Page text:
25th October 1998
Kumudini Hettiarachchi travels to the pink quartz mountain in the land of a lost civilisation
Far from the madding crowd, there is a haven, with cool breezes, natural springs and dense jungle. There is also a range of seven hills, shimmering and sparkling in the sunlight. It is the National Namal Park and the Pink Quartz Ridge tucked between the villages of Aandiyagala and Madatugama in the North Central Province.
As we approached Ulpathagama (village of springs) where the Namal Park is located, it was difficult to imagine that the rain-washed countryside was in the dry zone. There are two approaches to the Namal Uyana - on the Kalawewa Road through Galewela or on the Dambulla-Kekirawa Road through Madatugama. The first will lead the traveller through Aandiyagala and the latter through Madatugama and Pubbogama to their destination. Whatever route one takes, the Namal Park is off the beaten track.
We took the straight red gravel road from Aandiyagala. Tiny wattle-and-daub huts were sparsely scattered. There was thick jungle in some places, shrubs in others and tall grass edging the dusty route. An old man who hitched a ride with us, said elephants roamed the area in the night. People eked out a living by cultivating paddy, onion and chillie.
As we approached the turn-off to the Namal Park, a big board warned us of the "don'ts" inside - don't litter, don't break leaves, don't destroy the pink quartz rock, among other things.
Enterprising villagers have put up five or six wooden huts selling soft drinks, fruits and vegetables.
No vehicles can be taken into the park. As you walk along the sandy path with a web of old tree roots, nature awaits you in all its splendour. It's not just nature, as we found out, but also ruins of ancient temples and palaces.
Who runs this park? A sole Buddhist monk, who on his own initiative has taken on the task of conserving the environment in the form of about 260 acres of Na, which is the national tree.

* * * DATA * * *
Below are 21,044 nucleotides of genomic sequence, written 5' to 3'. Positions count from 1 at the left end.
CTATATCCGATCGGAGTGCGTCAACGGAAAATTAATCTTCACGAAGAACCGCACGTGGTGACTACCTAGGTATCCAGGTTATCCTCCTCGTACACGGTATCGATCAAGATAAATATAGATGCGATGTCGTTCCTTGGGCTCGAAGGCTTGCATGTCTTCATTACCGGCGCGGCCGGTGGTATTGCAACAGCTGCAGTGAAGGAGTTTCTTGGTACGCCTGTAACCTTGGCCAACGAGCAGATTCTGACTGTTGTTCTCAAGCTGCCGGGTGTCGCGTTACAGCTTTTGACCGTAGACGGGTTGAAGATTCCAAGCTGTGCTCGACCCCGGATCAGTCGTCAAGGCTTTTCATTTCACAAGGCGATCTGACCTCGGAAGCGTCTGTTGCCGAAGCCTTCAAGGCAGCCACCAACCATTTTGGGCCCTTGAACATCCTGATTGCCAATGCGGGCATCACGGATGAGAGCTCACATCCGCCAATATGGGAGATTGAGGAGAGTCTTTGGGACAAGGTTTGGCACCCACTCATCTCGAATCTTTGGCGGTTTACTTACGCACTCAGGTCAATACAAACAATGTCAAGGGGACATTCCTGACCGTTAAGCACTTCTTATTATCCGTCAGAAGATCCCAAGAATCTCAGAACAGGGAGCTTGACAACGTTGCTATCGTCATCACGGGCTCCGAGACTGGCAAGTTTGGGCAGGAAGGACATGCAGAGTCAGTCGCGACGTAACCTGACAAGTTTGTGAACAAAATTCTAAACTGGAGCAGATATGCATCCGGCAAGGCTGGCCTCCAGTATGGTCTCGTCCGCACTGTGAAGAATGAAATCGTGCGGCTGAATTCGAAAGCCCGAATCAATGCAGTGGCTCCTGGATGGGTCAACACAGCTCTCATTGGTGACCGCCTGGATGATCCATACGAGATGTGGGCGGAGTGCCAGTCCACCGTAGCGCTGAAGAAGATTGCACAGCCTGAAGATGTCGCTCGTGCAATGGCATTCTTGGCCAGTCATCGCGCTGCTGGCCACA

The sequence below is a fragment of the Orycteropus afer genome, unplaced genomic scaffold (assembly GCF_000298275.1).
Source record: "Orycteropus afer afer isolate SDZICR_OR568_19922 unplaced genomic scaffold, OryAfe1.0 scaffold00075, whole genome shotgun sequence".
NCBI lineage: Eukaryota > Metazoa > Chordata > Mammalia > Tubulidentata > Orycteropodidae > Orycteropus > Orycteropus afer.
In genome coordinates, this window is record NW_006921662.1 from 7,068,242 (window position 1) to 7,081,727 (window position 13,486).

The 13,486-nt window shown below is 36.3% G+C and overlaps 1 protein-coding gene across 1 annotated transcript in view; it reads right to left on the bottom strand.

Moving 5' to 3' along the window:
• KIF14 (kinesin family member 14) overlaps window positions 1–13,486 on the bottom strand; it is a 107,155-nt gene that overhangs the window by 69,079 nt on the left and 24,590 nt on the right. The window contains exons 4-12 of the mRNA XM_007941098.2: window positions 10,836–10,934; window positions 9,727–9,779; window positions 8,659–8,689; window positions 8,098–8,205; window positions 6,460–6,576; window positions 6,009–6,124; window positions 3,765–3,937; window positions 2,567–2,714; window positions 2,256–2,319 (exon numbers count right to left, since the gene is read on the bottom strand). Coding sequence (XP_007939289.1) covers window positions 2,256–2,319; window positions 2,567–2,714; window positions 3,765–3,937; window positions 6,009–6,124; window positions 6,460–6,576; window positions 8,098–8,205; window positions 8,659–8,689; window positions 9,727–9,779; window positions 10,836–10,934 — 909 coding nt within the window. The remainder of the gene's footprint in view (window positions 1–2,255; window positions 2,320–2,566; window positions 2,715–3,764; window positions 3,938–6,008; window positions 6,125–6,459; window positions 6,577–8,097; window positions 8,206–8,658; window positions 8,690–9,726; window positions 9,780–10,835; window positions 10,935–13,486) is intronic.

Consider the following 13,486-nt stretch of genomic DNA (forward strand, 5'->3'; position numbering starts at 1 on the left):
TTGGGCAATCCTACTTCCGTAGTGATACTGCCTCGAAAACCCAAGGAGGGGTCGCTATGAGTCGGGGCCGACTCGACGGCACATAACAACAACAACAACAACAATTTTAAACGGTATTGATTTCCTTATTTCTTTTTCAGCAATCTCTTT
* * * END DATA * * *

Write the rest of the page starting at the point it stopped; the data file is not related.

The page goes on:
In a tiny space surrounded by large and ancient trees, Ven. Wanawasi Rahula Thera has built himself a tiny avasaya (hermitage), where he co-exists with nature. But he has undertaken an onerous task - to protect the Na forest, which also has valuable timber such as kaluwara and milla, against illict fellers, the wildlife from poachers and the ancient ruins from treasure hunters.
Last week in recognition of his efforts the Congress of Environmental Journalists honoured him with a Sri Lanka "Green Award."
According to Ven. Rahula, in 1991 he was at the Ranala Temple, situated close to the Na forest, when he had a strange dream–God Kambili (venerated by the farmers in the area) appeared to him and told him to take over the guardianship of the forest.
He found the forest and built a tiny hut on a mora tree and took up his task in March 1991.
There were elephants and snakes, but no animal did him harm, only man. Many people did not like him being there because he was a hindrance to illicit felling and poaching. A powerful person even gave out a contract to kill him - but when the assailant shot at him the gun did not fire. That was due to the protection of God Kambili, the monk says humbly.
Later he put up the avasaya. Near the hut is a tiny pool of water. There hung on a stick are plastic bottles, slippers and sili sili bags, with a big epa (don't) done in pebbles on a piece of wood, a short lesson in keeping the environment clean.
Ven. Rahula says the park gets streams of visitors especially during the weekends and some of them create a lot of trouble-they shout, misbehave, break the trees and creepers and litter the place.